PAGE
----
CoCo Holders May Get Protection as Europe Reviews Capitalby , , and
European Commission looking to bring clarity to asset class
`Guidance' to raise capital doesn't bring automatic penalties
Holders of banks’ riskiest debt may gain some protection against the possibility of losing interest payments as the European Commission seeks to clarify the way investors in the securities could be penalized to help a troubled lender recover.
The Commission is seeking to address how European Union banking supervisors calibrate some capital levels that could determine whether or not banks can make payments on additional Tier 1 securities, according to a staff note to an expert working group. The executive arm of the EU also told regulators to differentiate between capital “guidance” they give individual banks and requirements they enforce.
Once banks miss a coupon on additional Tier 1 securities, known as AT1s or CoCos, it’s gone forever. Investors’ lack of certainty over what may trigger a missed payment has added to the volatility of CoCo prices this year, prompting regulators to address how to restore confidence in the securities.
“Investors in these AT1 instruments receive coupon payments and cannot, in contrast to shareholders or receivers of variable remuneration and discretionary pension benefits, be compensated for missed payments through higher distributions in subsequent more profitable years,” according to the document. “Accordingly, investors in AT1 instruments may deserve particular protection relative to the other stakeholders concerned.”
The document looks at how regulators treat so-called Pillar 2 capital requirements, which are designed to take account of the risks specific to that firm. Those go beyond the standardized Pillar 1 minimum capital requirements. The European Parliament last month demanded a review of the functioning of Pillar 2 requirements, as well as of the mechanism by which AT1 payouts can be suspended.
“In essence, we believe that there might be a need to make a clearer distinction between the use of so-called Pillar 1 requirements, which are laid down in law and apply to all banks, and so-called Pillar 2 requirements that are institution-specific, decided on by the supervisor, and depend on the level of additional risks of a particular bank,” Vanessa Mock, spokeswoman for the Commission, said in an e-mailed statement.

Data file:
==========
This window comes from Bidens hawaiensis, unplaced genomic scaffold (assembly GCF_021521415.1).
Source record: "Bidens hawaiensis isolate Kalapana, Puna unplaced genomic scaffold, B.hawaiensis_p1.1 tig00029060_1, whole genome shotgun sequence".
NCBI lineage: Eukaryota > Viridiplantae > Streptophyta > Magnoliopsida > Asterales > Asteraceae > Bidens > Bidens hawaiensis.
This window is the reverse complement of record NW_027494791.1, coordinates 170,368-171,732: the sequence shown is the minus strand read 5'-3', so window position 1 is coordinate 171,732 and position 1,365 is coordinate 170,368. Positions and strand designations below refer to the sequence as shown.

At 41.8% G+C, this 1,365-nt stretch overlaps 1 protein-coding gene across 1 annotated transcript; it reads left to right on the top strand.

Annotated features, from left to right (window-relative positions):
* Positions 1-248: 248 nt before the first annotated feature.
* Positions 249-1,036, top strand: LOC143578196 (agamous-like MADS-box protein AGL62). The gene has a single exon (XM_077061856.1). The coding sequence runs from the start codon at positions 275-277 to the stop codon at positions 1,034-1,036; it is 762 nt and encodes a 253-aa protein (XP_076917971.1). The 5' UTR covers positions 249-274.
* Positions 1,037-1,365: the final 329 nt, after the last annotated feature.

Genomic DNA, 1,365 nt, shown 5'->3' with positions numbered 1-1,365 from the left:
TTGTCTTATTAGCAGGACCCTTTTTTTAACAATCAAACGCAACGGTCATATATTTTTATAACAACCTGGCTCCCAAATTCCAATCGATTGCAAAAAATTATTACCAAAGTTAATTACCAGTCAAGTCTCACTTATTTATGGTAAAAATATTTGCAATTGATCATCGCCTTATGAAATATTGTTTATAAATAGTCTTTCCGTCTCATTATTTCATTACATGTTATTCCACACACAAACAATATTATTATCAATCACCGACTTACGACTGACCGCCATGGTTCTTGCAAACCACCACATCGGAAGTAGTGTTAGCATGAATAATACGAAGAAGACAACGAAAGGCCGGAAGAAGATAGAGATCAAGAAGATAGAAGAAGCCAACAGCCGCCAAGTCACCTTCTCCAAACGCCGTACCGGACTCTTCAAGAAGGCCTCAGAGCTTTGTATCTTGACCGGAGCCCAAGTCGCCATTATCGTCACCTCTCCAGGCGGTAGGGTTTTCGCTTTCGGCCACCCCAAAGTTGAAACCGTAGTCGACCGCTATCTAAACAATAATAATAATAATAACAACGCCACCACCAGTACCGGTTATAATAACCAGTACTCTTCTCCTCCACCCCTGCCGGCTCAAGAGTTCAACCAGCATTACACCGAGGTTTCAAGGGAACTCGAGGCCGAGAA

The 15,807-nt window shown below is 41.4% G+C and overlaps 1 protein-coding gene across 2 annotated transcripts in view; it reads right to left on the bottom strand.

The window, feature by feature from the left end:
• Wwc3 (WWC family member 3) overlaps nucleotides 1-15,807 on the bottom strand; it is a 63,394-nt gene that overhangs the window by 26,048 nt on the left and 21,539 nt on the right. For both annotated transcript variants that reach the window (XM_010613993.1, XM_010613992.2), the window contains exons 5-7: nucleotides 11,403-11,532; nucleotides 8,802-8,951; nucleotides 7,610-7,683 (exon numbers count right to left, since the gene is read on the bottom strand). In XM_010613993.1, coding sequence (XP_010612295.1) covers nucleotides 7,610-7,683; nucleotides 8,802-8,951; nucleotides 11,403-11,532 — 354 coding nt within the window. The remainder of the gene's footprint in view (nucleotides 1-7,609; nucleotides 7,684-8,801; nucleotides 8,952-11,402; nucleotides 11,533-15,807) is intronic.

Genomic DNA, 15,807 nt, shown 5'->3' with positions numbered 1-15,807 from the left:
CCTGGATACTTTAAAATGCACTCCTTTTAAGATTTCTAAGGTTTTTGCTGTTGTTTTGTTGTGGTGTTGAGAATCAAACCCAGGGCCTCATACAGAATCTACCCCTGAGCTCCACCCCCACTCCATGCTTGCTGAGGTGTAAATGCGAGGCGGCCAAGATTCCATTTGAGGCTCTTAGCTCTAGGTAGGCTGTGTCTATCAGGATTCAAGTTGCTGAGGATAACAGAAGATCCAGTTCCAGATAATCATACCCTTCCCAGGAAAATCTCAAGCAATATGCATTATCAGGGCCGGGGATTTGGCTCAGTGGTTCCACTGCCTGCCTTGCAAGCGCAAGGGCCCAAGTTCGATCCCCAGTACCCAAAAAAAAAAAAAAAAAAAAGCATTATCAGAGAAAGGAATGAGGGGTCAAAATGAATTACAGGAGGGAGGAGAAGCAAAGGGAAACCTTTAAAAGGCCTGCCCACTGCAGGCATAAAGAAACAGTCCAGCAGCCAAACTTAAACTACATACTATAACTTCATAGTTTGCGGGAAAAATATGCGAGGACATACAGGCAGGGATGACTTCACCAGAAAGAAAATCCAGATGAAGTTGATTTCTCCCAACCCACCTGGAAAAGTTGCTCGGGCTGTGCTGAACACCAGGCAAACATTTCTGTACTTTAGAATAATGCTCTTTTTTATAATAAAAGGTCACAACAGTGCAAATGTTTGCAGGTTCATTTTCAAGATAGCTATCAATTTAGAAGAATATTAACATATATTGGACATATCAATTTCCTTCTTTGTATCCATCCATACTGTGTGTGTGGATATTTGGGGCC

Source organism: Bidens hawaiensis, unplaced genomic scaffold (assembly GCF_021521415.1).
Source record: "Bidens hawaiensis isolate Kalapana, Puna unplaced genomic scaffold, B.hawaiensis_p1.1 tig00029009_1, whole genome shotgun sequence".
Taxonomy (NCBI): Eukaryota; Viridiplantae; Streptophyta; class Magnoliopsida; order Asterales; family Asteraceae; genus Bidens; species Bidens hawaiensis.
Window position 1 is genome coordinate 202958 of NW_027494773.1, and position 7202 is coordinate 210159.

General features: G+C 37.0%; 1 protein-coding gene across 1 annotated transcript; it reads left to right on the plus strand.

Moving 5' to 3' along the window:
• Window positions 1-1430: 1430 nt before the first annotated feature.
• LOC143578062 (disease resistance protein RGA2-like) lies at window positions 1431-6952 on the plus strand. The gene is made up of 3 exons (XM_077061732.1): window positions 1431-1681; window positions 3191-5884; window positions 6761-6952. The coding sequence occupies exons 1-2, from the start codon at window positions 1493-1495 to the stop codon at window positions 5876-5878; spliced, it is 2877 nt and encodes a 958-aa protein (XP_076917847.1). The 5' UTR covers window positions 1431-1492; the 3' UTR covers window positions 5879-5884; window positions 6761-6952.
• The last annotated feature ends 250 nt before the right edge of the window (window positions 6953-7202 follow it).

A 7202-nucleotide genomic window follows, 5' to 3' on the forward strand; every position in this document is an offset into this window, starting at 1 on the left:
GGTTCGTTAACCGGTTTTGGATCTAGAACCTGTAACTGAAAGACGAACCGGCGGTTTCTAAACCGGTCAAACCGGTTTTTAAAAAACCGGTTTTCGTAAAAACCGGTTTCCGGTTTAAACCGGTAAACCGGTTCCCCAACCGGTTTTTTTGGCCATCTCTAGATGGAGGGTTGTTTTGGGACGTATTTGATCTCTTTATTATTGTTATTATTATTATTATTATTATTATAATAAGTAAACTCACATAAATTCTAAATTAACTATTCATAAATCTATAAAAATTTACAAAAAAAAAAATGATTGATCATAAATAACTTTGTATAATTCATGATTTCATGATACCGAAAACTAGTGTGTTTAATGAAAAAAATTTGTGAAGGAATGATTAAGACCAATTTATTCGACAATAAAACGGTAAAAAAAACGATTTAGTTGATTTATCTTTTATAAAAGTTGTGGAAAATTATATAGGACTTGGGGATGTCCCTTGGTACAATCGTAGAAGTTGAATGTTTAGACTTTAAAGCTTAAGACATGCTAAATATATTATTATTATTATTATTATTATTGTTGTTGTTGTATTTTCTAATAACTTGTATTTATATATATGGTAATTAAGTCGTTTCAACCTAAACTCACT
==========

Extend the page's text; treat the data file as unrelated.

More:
Regulators created additional Tier 1 notes in the wake of the financial crisis to preserve capital in a stressed lender and avoid government bailouts. They are undated and interest payments on them are optional. The $102 billion market has slumped this year on concerns about bank capital levels and confusion about what could trigger losses for holders of the debt.
The latest moves are “another token of the remarkable initiative of transparency by European regulators towards the newly-born AT1 asset class,” said Gildas Surry, an analyst at Axiom Alternative Investments in London. “We expect that it will allay investor concerns and should instill back confidence in the sector.”
Different approaches that various authorities take in determining banks’ Pillar 2 requirements are also a concern in terms of maintaining a level playing field, the commission said in the document, which was also provided to the European Parliament and obtained by Bloomberg. Supervisors should differentiate between Pillar 2 “capital requirements,” which must be met at all times, and “capital guidance,” which wouldn’t be sanctioned until transformed into a requirement, according to the document.
“An institution is subject to automatic restrictions on earnings distribution when its total capital falls below the sum of Pillar 1 capital requirements, Pillar 2 capital requirements and the combined buffer capital requirements,” according to the document. “If an institution meets the sum of those requirements, but does not meet the capital guidance, it shall not be subject to the automatic restrictions.”
Pillar 2 requirements shouldn’t be imposed to address “hypothetical situations” such as a firm failing to meet its requirements under the adverse scenario of a stress test, the Commission said. That should be handled by guidance and only become a requirement if a bank “consistently fails to comply,” according to the document.
“Guidance” on capital may imply a request for a “credible capital plan, the imposition of other supervisory measures or a stepping-up of supervisory monitoring,” the Commission said. The measure implies “an expectation that the institution will have additional capital but should not imply a formal capital requirement,” the commission said. Guidance doesn’t have “automatic and immediate consequences for an institution operating below the guidance level but still above the combined buffer capital requirement,” according to the note.